Harot's information had led me across the Atlantic, you see, a journey I ended up taking by ship. I had little money left, and certainly not enough for airfare. My credit cards were all maxed out and my bank account completely depleted; I was fleeing the country with an army of bills behind me. See, I chasing death. Like Ethan Hawke at the end of Gattaca I wasn't saving anything for the swim back. So I found passage on a ship scrubbing toilets. Shortly after that I did manual labor in a fishing village on the coast of...
No. Wait. I can't say that. There are oaths that bind me now. I cannot reveal to you the location of the castle, the name of the desolate village beneath it, the country that it lay in. The Progeny flourish only in their secrecy, in the fact that the Quick neither know nor would believe they exist. The tiger has his stripes. The lion has the tawny color of the savannah. It is the nature of the predator to conceal himself from his prey. For this reason, you, gentle reader, will have to forgive my sins of omission. I will not be telling you any of the names of those I meet in my travels, and none of the locations. I will share with you all that I have seen and experienced but it must by necessity be censored. It wouldn't do at all to completely draw back the veil of night.
All you need know at this stage of my narrative is that it took many months to reach my destination, and the last stretch of the journey was the most difficult of all. Where the castle lay there were no real roads to speak of, and nothing for many kilometers around. None of the locals dared go near the place, and was ringed by long abandoned villages. Unlike Jonathan Harker, I couldn't depend on anyone sending a carriage to collect me. I was no invited guest, but an intruder. So I spent the very last of what I had on a motorbike that had seen its best days back during the Second World War, and what I hoped would be enough petrol to get me where I was going. I had no food left, no money, and no signal for my phone. All I had was some water and a hand drawn map several centuries out of date. For all I knew the castle wasn't even there any longer.
But what choice did I have?
I set out in early morning, the bike jerking and rattling over muddy trails through tangled woods, and stony paths through twisting mountain valleys. I followed for a good length of time what I believed to be the remains of an ancient Roman road. By noon I feared I was hopelessly lost, and a new terror began to grow inside of me. Harot had assured me that within the castle itself I could find a sort of "sanctuary." Centuries of agreement between rival clans (we will get to that presently) ensured a sort of demilitarized zone there...a place of safety even for the Quick. Outside the castle, however, I was fair game. If I did not make it by nightfall, I might end up prey dumped at the side of the road.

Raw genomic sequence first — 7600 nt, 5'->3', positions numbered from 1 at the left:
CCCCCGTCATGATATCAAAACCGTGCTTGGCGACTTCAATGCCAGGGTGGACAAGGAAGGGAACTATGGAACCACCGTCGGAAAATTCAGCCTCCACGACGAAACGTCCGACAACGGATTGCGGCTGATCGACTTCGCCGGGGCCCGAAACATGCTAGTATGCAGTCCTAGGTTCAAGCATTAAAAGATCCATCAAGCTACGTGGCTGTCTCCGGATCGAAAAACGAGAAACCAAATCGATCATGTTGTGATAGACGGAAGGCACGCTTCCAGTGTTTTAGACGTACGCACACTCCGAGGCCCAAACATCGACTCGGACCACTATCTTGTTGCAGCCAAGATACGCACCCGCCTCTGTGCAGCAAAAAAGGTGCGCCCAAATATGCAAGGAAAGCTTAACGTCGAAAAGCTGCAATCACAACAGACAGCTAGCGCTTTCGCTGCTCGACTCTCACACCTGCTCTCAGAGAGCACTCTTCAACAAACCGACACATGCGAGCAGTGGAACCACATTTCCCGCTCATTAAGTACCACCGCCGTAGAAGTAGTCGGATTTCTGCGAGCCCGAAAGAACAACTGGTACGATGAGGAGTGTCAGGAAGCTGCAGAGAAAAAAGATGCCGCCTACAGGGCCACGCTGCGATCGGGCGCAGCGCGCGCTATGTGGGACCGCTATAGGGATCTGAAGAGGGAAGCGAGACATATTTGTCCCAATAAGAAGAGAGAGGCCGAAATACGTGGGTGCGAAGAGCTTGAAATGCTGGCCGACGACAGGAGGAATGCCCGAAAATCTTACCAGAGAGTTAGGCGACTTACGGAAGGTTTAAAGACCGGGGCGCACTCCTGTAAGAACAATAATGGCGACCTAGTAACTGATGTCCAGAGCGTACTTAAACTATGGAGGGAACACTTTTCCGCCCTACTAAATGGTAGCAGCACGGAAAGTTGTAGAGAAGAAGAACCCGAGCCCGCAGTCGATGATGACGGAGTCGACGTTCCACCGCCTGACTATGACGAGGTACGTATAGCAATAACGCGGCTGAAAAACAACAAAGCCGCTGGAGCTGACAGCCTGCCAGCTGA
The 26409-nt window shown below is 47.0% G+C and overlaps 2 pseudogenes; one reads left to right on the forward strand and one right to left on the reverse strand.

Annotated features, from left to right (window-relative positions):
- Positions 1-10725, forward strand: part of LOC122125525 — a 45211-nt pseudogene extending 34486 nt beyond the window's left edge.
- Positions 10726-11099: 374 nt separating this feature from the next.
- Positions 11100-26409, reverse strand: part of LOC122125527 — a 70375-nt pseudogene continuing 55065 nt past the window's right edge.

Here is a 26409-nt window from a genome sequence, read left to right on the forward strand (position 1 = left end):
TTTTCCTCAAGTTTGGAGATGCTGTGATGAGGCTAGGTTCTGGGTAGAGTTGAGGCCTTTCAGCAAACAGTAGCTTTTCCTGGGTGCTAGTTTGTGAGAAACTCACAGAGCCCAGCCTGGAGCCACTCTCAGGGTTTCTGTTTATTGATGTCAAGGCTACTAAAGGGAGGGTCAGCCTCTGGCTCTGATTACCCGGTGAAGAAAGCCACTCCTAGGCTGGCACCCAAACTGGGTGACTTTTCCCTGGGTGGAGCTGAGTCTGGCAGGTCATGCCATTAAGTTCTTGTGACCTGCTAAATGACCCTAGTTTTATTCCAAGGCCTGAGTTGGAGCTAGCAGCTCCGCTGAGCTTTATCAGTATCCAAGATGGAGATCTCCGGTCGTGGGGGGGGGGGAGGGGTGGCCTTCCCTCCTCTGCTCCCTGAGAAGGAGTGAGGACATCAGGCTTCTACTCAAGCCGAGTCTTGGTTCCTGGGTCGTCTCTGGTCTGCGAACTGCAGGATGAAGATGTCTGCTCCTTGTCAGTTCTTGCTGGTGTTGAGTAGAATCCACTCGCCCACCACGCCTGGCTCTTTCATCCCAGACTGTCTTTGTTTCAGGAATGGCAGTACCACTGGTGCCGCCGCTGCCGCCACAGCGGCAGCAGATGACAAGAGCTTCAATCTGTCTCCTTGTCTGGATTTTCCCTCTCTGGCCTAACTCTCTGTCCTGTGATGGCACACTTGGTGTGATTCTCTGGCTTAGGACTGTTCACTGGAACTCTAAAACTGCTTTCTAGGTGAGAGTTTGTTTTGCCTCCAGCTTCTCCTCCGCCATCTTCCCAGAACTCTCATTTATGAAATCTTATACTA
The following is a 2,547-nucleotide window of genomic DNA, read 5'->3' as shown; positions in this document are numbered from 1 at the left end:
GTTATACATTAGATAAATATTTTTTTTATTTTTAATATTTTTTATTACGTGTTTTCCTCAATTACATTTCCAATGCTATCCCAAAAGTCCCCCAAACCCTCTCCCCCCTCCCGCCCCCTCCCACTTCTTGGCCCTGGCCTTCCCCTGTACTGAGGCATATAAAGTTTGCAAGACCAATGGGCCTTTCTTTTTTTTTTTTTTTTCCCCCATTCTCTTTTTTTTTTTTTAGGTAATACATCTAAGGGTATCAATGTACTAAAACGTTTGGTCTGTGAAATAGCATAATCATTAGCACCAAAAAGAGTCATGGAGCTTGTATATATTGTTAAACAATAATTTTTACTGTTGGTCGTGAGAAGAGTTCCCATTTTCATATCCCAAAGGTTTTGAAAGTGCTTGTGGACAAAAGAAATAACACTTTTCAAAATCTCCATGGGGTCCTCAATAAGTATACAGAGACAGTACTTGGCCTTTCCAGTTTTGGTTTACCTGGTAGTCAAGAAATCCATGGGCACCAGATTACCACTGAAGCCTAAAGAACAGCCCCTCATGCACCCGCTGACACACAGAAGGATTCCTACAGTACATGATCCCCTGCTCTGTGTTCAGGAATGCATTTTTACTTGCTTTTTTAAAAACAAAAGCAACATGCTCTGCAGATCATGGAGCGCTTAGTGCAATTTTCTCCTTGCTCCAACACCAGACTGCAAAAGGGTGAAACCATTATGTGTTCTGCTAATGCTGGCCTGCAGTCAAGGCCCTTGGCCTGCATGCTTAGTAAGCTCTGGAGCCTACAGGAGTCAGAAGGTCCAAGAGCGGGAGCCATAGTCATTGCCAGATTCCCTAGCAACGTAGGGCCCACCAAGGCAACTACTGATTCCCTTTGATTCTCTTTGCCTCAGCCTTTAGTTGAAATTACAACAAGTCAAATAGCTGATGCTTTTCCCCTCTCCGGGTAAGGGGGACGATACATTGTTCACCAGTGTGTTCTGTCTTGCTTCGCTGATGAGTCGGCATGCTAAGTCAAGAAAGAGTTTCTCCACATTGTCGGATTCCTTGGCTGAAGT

Time was of the essence.
Racing the sun, I found signs that I was on the right trail...a curiously shaped outcropping of rock, a pair of twin hills, a line of brooding cliffs. As the sun arched his way towards the horizon, and the mountains turned bruised purple, I felt a shock of relief at glimpsing the spires and battlements of the fortress rising above the trees. With a mixture of longing and dread I drove the bike forward, right through the open front gate and across the courtyard. The silence, when I killed the engine, was deafening. My eyes ran over the darkening walls, the black and lifeless windows, and I left the motorcycle behind, climbing the wide sweep of crumbling stairs for the door.
The wide entrance hall had the air of a marketplace, with vendor's stalls tucked away in the shadowy corners. As I crossed the stone floor, each step echoing in the vaulted chamber, I wondered what sort of commerce the Un-dead engaged in. Shadowy doorways led away from this great main room, but there was one from which a flickering candlelight spilled. Summoning all of my courage, I forced myself forward, towards it. Like the moth to the flame, I felt I might be flitting towards my own destruction.
It was a library, and an immense one at that. For a bookworm like me it was fairly close to my vision of Paradise. But I couldn't even look at the books...I barely noticed they were there. Instead my attention was fixed on the two figures standing in the room.
She might have been carved from ivory. Wearing the most outlandish costume I had ever seen--a massive white Victorian nightmare of silk and lace that could equally have been a bridal or burial gown--she seemed oblivious to my existence. Though physically larger than she, the man she was with seemed somehow smaller, despite all the sinister black leather he wore. Neither of them acknowledged me, speaking to each other it seemed in humming, buzzing voices. I had the impression they were speaking so quickly I couldn't decipher the words.